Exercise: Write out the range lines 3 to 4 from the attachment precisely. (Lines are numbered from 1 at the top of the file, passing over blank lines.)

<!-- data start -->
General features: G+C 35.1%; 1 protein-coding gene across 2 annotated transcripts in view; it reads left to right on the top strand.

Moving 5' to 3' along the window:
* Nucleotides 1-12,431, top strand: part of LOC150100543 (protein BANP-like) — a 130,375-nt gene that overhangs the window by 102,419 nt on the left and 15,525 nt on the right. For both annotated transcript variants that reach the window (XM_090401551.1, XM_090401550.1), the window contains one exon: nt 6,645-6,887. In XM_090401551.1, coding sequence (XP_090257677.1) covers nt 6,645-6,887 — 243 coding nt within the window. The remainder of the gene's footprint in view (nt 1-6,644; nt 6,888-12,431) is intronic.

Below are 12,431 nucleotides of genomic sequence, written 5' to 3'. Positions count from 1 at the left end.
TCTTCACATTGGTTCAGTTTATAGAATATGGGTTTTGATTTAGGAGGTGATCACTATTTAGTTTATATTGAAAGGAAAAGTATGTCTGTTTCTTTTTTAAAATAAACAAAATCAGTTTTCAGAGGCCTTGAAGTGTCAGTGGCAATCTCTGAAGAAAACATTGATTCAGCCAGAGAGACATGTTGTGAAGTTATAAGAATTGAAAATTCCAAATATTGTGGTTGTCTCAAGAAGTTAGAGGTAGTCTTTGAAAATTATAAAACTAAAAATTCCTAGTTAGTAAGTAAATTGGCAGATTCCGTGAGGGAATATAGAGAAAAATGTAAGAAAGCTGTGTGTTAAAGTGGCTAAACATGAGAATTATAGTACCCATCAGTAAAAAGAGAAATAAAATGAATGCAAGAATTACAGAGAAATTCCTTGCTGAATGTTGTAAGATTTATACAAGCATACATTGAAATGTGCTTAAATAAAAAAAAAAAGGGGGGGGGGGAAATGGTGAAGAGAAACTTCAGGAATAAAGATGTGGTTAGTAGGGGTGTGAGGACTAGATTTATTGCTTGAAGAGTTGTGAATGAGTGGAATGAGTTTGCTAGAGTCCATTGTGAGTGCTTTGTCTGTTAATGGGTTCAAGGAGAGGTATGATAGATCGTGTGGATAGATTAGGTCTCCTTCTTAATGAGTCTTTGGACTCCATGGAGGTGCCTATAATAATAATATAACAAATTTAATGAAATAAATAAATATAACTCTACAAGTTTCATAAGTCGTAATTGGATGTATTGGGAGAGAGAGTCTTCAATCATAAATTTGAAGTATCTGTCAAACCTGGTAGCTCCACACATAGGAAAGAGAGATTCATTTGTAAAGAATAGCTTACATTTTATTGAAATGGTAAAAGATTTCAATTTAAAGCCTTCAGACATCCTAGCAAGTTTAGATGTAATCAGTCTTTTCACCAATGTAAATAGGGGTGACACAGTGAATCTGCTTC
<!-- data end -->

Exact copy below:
* Nucleotides 1-12,431, top strand: part of LOC150100543 (protein BANP-like) — a 130,375-nt gene that overhangs the window by 102,419 nt on the left and 15,525 nt on the right. For both annotated transcript variants that reach the window (XM_090401551.1, XM_090401550.1), the window contains one exon: nt 6,645-6,887. In XM_090401551.1, coding sequence (XP_090257677.1) covers nt 6,645-6,887 — 243 coding nt within the window. The remainder of the gene's footprint in view (nt 1-6,644; nt 6,888-12,431) is intronic.

Below are 12,431 nucleotides of genomic sequence, written 5' to 3'. Positions count from 1 at the left end.